By Maksymilian Frąckowiak, Kornelia Kajda, Dawid Kobiałka
Archaeologies of the present
A spectre is haunting contemporary archaeologies – the spectre of the present. That is to say, one has recently been witnessing a shift in archaeological approaches: a new, ‘neo-materialistic paradigm’ (so-called return to things) is slowly emerging on the scene. It indicates weak aspects of post-processual perspective with its emphasis on the social, meaning, sings and analyses of discourse, among others. On the contrary to post-processual approaches, here attention is mostly paid to materiality of things. What has also been clearly pointed out is the fact that, more than ever before, the present slowly becomes more important and interesting for archaeologists than the distant past (e.g. the Neolithic) (fig. 1). It is rather the materiality of things than constitutes archaeology than the focus on the distant past (e.g. Lucas 2004).
Fig. 1. Materiality in and of the present: a ‘ghost town’ Kłomino, Poland (author Dawid Kobiałka).
It is said that previous approaches have overlooked, or even more accurately, blurred what seems to mostly characterize archaeology: things as things. From this point of view, one cannot but agree with Laurent Oliver (2013, 127):
History will always have infinitely more to say about past events, just as anthropology will have more to say about the way in which human communities function. The theoretical strength of archaeology resides in its exclusive relation to material remains, which is what distinguishes it from all other disciplines in the social sciences. It draws its immense theoretical potential from its study of the materiality of the present. As scholars from other disciplines have sensed, there lies therein the source of a radically new approach to the world, for archaeology’s relation to matter leads to a veritable phenomenology of the present.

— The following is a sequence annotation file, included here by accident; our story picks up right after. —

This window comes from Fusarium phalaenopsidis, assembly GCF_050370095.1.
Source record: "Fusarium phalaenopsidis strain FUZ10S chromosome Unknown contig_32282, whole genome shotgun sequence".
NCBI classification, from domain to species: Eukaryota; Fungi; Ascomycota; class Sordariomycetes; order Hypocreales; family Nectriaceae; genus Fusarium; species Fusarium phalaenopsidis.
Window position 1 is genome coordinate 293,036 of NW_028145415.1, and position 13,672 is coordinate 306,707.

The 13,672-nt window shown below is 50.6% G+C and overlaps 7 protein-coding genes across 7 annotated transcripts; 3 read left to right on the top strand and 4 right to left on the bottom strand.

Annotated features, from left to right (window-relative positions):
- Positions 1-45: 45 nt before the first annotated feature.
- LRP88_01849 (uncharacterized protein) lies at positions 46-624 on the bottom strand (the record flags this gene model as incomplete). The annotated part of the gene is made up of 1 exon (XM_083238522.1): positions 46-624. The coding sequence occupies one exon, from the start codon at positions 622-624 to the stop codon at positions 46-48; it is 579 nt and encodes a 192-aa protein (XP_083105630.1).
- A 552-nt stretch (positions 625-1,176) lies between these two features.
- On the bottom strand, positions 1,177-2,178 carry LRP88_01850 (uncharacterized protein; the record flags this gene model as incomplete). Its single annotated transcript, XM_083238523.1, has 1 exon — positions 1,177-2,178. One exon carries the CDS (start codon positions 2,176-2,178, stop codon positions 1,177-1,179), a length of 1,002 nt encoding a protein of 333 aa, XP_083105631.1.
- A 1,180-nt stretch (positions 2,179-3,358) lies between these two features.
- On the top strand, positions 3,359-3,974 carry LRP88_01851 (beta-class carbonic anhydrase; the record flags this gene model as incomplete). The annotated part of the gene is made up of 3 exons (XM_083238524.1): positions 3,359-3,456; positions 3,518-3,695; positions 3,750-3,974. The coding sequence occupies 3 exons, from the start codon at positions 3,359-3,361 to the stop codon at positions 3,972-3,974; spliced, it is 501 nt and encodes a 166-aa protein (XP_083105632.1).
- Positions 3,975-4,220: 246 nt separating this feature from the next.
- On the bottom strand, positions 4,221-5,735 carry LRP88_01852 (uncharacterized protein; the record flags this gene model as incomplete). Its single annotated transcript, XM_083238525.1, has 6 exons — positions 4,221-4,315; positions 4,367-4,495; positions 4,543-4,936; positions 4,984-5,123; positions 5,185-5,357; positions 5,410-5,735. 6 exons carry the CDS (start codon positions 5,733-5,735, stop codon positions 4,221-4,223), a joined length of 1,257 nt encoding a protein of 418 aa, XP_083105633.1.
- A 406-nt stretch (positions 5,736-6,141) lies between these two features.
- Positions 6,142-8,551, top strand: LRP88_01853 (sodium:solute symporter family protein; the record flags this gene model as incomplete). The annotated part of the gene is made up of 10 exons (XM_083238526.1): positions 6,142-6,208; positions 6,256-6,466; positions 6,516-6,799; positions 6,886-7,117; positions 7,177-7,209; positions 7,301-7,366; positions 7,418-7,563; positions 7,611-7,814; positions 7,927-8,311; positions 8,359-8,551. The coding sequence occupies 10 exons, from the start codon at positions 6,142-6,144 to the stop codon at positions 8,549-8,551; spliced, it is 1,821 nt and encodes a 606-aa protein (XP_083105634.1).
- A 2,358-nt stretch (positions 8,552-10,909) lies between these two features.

No wonder then the French archaeologist goes to the end of this reasoning. If archaeology is about things, their materiality, what can be said about the world through material culture, then the conclusion is easy to predict. It is only in the present that archaeology can show its all theoretical and practical strength. In contrast to e.g. the Neolithic from which have survived few pieces of pottery, some flint tools, some pits and so on, the present is full of material culture. And the materiality of the present is the task to be undertaken by contemporary archaeologies. That is why, as the title of Oliver’s paper clearly points out: the business of archaeology is in the present (Oliver 2013).